The villain Screwface was named after a Bob Marley song.
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The theatrical trailer shows some deleted scenes and extra/alternate shots of some action scenes, shots of John hitting one of the Jamaicans during the mall fight scene and hitting him again with neck chop, a shot of John sneaking around Screwface's mansion, an alternate shot of John hitting one of the Jamaican's during the hand to hand fight in mansion, and a deleted conversation scene between John and Tito Barco is also shown in which Barco asks John "Are you some kind of cop?" and John says "Nah, I'm just a concerned citizen."
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Steven Seagal said in an interview that Hatcher's final takedown of Screwface was his favourite onscreen kill of his own.
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Steven Seagal lost a labor dispute regarding the film's script. In a case brought before the Writers Guild of America, Seagal sought full credit for the script, claiming that he had rewritten 93 percent of the original draft. However, the Guild ruled in favor of Michael Grais and Mark Victor, who remain the only credited writers for the movie.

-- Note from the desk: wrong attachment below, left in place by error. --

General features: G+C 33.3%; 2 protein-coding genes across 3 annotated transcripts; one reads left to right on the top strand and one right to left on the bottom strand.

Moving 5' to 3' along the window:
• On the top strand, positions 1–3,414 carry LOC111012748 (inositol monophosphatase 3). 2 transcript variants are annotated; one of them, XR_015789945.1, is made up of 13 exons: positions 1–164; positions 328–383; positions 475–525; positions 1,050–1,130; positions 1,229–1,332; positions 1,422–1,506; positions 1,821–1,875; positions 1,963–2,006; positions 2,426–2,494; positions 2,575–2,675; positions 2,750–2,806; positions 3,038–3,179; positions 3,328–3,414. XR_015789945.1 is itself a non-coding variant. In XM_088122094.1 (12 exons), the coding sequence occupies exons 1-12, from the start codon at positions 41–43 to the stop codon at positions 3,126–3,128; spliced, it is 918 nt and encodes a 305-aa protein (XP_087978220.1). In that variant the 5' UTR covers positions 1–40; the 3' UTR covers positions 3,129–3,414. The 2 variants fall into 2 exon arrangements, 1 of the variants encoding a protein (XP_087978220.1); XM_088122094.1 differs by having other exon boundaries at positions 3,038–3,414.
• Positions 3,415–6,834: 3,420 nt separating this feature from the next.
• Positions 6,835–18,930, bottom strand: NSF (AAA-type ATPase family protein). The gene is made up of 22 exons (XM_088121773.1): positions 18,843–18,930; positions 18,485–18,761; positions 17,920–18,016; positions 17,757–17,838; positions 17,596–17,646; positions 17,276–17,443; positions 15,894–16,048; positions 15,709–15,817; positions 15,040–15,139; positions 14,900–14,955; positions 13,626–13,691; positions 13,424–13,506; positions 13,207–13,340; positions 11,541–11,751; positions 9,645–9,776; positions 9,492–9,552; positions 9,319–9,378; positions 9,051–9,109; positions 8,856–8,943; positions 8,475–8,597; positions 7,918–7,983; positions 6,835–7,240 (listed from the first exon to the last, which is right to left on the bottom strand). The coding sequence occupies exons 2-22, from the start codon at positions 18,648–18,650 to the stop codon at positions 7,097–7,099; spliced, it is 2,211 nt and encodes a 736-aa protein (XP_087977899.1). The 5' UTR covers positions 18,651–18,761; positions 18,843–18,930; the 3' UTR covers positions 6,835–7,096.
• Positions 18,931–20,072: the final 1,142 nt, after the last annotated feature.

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Steven Seagal's first film released by a studio other than Warner Brothers.
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Two of the villains (Basil Wallace and Michael Ralph) have Jamaican ancestry in real life.
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Steven Seagal asked Jimmy Cliff to perform in the movie.
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The car chase was inspired by The French Connection (1971).
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Steven Seagal felt that this film has some of the best fight scenes he's ever done.
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The script was written in Jamaican dialect, but Basil Wallace added words to make it more authentic.